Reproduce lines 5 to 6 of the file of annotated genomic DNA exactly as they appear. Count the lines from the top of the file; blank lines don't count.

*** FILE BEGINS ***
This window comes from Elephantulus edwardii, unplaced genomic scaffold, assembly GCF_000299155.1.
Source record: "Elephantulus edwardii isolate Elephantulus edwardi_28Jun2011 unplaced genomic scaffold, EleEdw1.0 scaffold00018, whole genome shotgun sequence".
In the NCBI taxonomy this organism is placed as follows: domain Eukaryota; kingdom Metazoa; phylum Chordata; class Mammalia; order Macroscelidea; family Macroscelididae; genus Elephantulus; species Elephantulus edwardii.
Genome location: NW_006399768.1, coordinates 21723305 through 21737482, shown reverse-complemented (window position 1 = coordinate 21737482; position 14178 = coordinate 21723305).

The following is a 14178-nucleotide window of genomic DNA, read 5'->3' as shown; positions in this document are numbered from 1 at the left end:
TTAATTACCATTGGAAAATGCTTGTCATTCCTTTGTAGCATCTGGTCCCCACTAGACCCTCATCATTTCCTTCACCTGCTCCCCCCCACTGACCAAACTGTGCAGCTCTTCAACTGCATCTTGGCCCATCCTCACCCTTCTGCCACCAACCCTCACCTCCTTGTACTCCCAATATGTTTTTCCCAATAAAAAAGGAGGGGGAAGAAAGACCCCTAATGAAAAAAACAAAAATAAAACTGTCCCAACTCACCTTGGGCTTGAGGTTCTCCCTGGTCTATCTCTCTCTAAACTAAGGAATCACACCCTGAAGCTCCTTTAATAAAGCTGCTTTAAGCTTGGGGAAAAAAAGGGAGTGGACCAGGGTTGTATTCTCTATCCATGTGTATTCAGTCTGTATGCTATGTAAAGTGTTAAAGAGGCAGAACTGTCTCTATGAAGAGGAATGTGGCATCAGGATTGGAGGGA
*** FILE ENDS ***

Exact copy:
The following is a 14178-nucleotide window of genomic DNA, read 5'->3' as shown; positions in this document are numbered from 1 at the left end:
TTAATTACCATTGGAAAATGCTTGTCATTCCTTTGTAGCATCTGGTCCCCACTAGACCCTCATCATTTCCTTCACCTGCTCCCCCCCACTGACCAAACTGTGCAGCTCTTCAACTGCATCTTGGCCCATCCTCACCCTTCTGCCACCAACCCTCACCTCCTTGTACTCCCAATATGTTTTTCCCAATAAAAAAGGAGGGGGAAGAAAGACCCCTAATGAAAAAAACAAAAATAAAACTGTCCCAACTCACCTTGGGCTTGAGGTTCTCCCTGGTCTATCTCTCTCTAAACTAAGGAATCACACCCTGAAGCTCCTTTAATAAAGCTGCTTTAAGCTTGGGGAAAAAAAGGGAGTGGACCAGGGTTGTATTCTCTATCCATGTGTATTCAGTCTGTATGCTATGTAAAGTGTTAAAGAGGCAGAACTGTCTCTATGAAGAGGAATGTGGCATCAGGATTGGAGGGA